Andrew Noymer, a public health professor at the University of California, Irvine, said that the Omicron variant has been “legitimately complicated” for many Americans to comprehend, since it clearly differs from previous variants.

“Omicron is milder than Delta, but it’s more transmissible,” he said. “It’s changing two things at once.”

Shifting advice on isolation and quarantines from the Centers for Disease Control and Prevention has also left Americans with questions about the seriousness of the variant. Many employers, acting on guidance from public health officials, have encouraged sick workers to return to their jobs after only five days, even without a test showing that they are negative for the virus.

“The confusion is compounded,” said Dr. Gill Wright, the city health director in Nashville. “People are saying, this is supposed to get really bad, but we can go back to work quicker?”

In rural Michigan, people with coronavirus symptoms have arrived at hospitals in recent weeks repeating the conventional wisdom that once you have had Covid, you are unlikely to contract it again quickly.

“A lot of them say, ‘It can’t be Covid, I just had it a few months ago,’” said Dr. Mark Hamed, an emergency room physician in Sandusky, Mich. “Lo and behold, they test positive.”

Roughly 62 percent of Americans are fully vaccinated, a number that has barely budged in recent weeks. Even fully vaccinated and boosted individuals have become infected with the Omicron variant, though health officials say that their infections appear less severe than in the unvaccinated.

Across the country, record numbers of public employees have been off the job as a result of surging coronavirus infections, leaving officials scrambling to reassure residents that if they call 911, someone will show up — if a little later than normal.

In Dallas, 204 of the roughly 2,100 employees of the city’s fire and rescue department were in quarantine on Thursday because of positive Covid-19 tests — the most since the beginning of the pandemic, according to Jason Evans, the department’s spokesman. He said that approximately one-quarter of the department’s total positive tests since March 2020 were from the last two weeks.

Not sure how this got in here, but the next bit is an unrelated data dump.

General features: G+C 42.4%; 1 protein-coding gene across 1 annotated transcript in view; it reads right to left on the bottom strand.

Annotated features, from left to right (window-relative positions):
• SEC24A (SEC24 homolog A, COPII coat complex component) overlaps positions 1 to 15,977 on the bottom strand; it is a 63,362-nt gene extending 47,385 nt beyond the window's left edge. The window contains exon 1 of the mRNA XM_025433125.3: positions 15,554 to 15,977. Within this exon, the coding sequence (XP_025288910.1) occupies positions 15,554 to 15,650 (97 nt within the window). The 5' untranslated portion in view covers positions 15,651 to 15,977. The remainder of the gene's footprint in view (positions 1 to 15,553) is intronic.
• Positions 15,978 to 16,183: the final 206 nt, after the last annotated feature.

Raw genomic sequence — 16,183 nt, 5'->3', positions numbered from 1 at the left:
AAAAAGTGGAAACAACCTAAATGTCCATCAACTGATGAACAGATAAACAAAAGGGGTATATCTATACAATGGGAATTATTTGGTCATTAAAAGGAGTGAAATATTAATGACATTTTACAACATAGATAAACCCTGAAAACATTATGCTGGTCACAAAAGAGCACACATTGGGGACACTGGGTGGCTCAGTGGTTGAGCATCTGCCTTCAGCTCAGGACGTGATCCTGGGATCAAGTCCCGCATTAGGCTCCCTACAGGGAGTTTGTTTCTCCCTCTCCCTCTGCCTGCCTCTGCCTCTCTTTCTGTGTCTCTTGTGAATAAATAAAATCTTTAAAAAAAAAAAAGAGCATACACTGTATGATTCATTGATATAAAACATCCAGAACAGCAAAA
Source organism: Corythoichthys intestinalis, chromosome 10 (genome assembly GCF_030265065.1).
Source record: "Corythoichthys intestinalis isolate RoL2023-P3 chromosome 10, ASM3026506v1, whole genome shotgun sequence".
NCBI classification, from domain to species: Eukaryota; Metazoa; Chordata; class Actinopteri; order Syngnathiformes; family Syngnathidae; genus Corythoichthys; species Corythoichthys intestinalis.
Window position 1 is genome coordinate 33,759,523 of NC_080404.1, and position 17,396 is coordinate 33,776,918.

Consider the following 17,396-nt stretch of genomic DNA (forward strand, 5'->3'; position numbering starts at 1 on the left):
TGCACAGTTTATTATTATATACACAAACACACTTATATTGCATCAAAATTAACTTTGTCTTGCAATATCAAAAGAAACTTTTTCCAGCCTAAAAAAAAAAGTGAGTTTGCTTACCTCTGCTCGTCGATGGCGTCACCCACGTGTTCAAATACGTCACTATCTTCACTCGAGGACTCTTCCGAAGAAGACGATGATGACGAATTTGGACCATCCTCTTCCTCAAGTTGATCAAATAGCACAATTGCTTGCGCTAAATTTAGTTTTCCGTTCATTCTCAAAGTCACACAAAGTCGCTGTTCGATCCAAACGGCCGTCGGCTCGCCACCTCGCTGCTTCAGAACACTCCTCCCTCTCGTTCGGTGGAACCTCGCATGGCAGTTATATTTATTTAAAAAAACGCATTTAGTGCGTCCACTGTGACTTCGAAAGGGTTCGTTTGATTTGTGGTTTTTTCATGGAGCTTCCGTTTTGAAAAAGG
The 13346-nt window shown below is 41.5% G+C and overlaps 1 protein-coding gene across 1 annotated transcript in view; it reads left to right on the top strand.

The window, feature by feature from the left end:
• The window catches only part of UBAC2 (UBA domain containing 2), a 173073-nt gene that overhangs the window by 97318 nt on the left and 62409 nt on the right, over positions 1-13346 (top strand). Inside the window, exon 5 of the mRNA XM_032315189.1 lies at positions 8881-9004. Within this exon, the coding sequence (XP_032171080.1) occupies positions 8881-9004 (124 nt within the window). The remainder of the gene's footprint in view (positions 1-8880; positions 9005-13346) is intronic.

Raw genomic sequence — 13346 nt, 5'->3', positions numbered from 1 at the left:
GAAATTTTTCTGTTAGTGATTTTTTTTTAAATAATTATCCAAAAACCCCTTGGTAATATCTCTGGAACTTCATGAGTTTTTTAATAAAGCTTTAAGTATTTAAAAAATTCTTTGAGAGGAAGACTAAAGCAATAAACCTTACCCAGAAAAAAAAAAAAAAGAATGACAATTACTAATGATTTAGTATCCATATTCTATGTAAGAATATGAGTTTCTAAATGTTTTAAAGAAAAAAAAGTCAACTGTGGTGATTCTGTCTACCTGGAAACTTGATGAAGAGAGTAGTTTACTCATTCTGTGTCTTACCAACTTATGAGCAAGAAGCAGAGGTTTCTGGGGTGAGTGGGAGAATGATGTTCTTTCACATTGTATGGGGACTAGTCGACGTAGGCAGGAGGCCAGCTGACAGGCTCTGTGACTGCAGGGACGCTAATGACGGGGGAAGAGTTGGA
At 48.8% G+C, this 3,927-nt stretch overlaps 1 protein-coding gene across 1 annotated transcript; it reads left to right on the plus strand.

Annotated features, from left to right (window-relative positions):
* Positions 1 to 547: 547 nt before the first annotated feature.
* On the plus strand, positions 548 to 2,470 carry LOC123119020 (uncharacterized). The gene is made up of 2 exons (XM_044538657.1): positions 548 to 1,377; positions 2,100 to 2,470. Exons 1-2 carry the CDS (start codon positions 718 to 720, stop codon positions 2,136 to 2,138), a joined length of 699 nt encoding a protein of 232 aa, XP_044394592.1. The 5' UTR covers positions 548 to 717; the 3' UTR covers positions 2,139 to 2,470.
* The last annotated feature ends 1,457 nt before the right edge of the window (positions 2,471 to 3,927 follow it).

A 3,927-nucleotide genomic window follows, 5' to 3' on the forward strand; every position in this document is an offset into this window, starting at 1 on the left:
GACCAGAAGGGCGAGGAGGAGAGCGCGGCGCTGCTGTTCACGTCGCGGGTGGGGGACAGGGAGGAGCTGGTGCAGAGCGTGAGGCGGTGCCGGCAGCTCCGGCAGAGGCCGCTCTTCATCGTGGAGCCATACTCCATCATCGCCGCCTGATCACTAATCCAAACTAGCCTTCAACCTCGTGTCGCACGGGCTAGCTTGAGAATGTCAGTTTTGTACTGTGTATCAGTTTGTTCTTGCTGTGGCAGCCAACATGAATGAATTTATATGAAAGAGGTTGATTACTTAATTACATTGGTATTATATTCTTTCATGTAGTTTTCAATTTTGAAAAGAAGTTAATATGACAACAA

Los Angeles city officials said at a news conference on Thursday that almost 300 firefighters were off duty because of the virus, the most the department had seen at any one time. Jeff Cretan, a spokesman for Mayor London Breed of San Francisco, said that 140 employees of the fire department and 188 employees of the city police department had tested positive or were out because of quarantine protocols; so were 110 workers at the city’s transit agency.

Schools and colleges were facing the uncertainty of whether to conduct classes in person or virtually, sometimes while balancing competing arguments from parents, teachers and students.

In Chicago last week, the powerful teachers union and Mayor Lori Lightfoot clashed over coronavirus safety and testing in a dispute that has closed schools for several days in the nation’s third-largest school district.

At Rhodes College, a small liberal arts school in Memphis, officials announced over the holiday break that the start of in-person classes was being delayed two weeks — a disappointment for students exasperated with online classes and eager for the kind of college experience they had hoped for.

“Every semester, it feels like we’re almost back to normal and then it gets revoked one more time,” said John Howell, a senior political economy and philosophy major starting his final semester. “It feels like every routine is going to be broken and you should just expect that.”

Bishop James Dixon, the senior pastor at the Community of Faith Church in Houston, said that he and his fellow church leaders have found themselves struggling to strike the right balance as Omicron spreads.

“No one has a set answer,” he said. “It’s trial and error. It’s trepidatious. And we’re supposed to be people of faith and make a decision and take a direction.”

Mr. Dixon said the virus had caused a scare among many congregants because they know so many people now who have gotten it.

“Things are better than they were,” he said, “but simultaneously they’re worse than they were because numbers are soaring.”

Shashank Bengali contributed reporting from London, Jill Cowan from Los Angeles, J. David Goodman from Houston, Rick Rojas from Nashville and Mitch Smith from Chicago.

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